In brief: It’s the end of World War II and everyone is ready to celebrate. But for Tilly and her friends, it’s a time of loss – of family and their jobs.
The good: A lot of historical detail.
The not-so-good: Sometimes a bit heavy on the historical detail.
Why I chose it: I enjoy Victoria Purman’s books. Thanks to Harlequin for the copy.
Pages: 394 (ARC)
Publisher: HQ (Harlequin/Harper Collins)
Setting: Sydney, New South Wales
Rating: 8 out of 10
Victoria Purman first came on to my radar as an excellent writer of romantic fiction, but she’s just as talented (if not more) when it comes to historical fiction. Her historical fiction is always full of detail, including little known aspects about women’s roles. In The Women’s Pages, she takes the reader to Sydney just as World War II ends. To the modern reader, this day has always been portrayed as a day when joy returned to the lives of Australians but Purman explains that for some women, new dramas were just about to start.
The main character Tilly is a war correspondent for a Sydney newspaper. Being a woman, she’s never been allowed outside the country (just another taunt that her male colleagues can add) but she’s happy in her job. The end of the war means that she will be moving to the women’s pages – beauty, fashion, social events and gossip – all things Tilly detests. The end of the war means that Tilly’s husband, a prisoner of war should be on his way home soon. For Tilly’s friend Mary, it means that her husband will be coming home from Changi prison– but despite the much-heralded return of the first POWs, bonny and well fed, her husband is a shell of himself mentally and physically. Tilly’s sister is hoping and waiting that her husband will return home to his family…eventually. Even at home, Tilly’s father is fighting unions as the dock workers ask for a pay rise and strike action occurs. And Tilly’s unshakeable war correspondent colleague Cooper is shocked at what he finds in the prisons and war trials. It seems that the end of war doesn’t mean the end of pain and suffering.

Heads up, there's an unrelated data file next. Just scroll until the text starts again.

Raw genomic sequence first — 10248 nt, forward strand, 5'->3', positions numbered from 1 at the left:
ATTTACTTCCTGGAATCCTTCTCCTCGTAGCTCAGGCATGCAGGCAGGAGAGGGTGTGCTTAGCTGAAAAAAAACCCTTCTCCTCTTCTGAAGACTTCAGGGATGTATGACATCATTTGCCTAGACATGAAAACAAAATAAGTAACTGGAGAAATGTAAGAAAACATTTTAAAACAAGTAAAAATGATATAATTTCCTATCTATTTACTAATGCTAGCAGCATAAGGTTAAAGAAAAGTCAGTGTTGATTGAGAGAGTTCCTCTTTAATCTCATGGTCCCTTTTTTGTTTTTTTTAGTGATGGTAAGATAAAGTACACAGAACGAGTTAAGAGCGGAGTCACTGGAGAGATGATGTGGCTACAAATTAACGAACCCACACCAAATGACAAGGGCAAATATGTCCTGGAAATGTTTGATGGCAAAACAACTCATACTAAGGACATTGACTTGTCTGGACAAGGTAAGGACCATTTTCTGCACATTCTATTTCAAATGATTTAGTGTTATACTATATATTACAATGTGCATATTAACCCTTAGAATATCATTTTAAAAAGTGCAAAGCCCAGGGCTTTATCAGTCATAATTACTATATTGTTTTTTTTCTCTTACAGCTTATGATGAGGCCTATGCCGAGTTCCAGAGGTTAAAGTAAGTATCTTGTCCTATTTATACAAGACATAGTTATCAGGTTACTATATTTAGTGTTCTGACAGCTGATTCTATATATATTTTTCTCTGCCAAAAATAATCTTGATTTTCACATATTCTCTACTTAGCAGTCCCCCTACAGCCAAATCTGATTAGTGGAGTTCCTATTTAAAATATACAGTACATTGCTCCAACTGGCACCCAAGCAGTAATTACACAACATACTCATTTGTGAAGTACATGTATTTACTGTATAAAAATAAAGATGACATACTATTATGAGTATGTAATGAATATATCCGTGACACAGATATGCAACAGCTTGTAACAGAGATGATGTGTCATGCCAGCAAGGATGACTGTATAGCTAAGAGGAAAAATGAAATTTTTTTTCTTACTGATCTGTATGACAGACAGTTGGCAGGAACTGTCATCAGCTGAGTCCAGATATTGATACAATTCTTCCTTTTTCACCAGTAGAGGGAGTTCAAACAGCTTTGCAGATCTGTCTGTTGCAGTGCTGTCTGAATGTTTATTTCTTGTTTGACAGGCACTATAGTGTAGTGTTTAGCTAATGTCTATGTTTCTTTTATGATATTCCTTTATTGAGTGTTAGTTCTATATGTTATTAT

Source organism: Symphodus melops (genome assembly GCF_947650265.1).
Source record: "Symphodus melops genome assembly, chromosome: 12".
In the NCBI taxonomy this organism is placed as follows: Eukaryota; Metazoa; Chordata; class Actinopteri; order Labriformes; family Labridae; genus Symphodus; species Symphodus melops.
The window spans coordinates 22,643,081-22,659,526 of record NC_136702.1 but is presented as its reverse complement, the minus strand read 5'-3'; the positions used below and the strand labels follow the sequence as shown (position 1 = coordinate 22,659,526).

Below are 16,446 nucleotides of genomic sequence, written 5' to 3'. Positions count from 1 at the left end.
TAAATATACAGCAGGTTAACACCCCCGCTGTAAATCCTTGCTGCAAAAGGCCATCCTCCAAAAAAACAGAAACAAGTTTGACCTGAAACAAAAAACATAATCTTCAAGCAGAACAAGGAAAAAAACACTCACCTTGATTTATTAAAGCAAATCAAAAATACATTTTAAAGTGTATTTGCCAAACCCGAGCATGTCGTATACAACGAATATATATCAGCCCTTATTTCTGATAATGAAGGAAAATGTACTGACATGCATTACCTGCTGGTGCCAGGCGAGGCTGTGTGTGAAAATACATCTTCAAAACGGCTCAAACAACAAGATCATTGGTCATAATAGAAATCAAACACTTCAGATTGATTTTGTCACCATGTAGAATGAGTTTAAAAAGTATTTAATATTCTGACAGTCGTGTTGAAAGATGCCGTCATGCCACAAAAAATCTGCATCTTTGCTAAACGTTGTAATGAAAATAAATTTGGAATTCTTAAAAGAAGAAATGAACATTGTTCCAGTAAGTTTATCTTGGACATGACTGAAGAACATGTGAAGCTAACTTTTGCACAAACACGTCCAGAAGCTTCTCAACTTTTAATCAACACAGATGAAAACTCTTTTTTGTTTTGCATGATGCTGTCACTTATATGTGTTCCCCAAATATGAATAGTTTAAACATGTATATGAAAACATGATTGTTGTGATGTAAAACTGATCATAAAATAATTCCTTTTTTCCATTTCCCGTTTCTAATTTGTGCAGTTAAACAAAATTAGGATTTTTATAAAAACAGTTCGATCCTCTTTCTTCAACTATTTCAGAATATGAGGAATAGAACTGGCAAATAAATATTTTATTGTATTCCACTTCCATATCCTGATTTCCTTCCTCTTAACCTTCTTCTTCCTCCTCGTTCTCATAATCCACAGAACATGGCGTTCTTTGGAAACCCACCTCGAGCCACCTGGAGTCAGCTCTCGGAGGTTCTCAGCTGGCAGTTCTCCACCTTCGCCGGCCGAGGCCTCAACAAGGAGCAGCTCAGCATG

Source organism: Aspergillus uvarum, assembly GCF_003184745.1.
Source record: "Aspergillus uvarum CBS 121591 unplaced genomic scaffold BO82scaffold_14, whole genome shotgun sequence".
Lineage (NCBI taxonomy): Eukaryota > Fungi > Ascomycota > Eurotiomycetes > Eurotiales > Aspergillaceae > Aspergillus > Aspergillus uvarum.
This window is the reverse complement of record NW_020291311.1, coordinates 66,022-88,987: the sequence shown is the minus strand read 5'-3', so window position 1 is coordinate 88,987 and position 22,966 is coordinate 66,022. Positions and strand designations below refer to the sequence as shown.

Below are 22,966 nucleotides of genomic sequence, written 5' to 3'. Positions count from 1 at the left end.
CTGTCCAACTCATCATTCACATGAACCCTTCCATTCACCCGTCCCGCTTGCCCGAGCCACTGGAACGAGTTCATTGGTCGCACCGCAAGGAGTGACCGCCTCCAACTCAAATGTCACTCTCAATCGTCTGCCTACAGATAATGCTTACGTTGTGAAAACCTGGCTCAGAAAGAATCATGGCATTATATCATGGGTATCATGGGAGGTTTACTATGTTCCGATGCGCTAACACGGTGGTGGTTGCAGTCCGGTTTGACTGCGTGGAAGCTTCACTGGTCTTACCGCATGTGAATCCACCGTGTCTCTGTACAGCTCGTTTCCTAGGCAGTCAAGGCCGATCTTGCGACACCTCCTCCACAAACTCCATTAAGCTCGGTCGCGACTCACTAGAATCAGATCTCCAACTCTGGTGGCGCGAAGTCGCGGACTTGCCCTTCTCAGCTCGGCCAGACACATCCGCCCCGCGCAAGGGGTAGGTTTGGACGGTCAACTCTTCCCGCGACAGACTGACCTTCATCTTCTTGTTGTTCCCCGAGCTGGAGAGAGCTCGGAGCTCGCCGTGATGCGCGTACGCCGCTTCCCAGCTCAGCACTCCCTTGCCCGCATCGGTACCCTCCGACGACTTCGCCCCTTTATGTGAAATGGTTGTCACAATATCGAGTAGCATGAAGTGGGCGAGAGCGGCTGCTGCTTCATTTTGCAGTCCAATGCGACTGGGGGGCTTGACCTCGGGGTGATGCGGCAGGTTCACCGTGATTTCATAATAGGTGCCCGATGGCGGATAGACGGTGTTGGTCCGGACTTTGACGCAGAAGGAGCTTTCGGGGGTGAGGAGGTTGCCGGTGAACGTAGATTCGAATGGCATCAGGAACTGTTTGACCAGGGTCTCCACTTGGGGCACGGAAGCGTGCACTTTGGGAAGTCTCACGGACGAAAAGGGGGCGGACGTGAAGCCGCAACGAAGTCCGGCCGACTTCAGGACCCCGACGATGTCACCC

The Women’s Pages is intricately researched down to the last detail. I don’t think I’ve read a book that describes everyday life so well for the average woman. Occasionally, the story is more detail with less action, but I think Purman should be proud of what she’s discovered (and historical fiction is the main way I learn my history). Tilly is a fascinating character, straddling the middle class with working class roots. This background gives the reader an insight into how the immediate post-war period was for many Australians, with government support to war widows being cut and these women being unable to provide for their family. (Even working women were paid less than a man for the same job and many were displaced or lost their jobs as the soldiers returned home). Tilly is a gutsy character in the workplace, but vulnerable in her personal life as multiple tragedies occur. What I liked about The Women’s Pages was the realism as characters dealt with multiple blows as the fairy-tale post-war period they had imagined didn’t come true. The women and men demonstrated courage and a plodding determination to work through this, as they had during the war years.
But the story is not all doom and gloom. There are stories of rising above adversity and a romance, plus a nice plot twist that shows just how important inside information can be. The Women’s Pages is a well written, easily readable and worthy addition to Australian historical fiction. It covers women’s lives in a way history books don’t.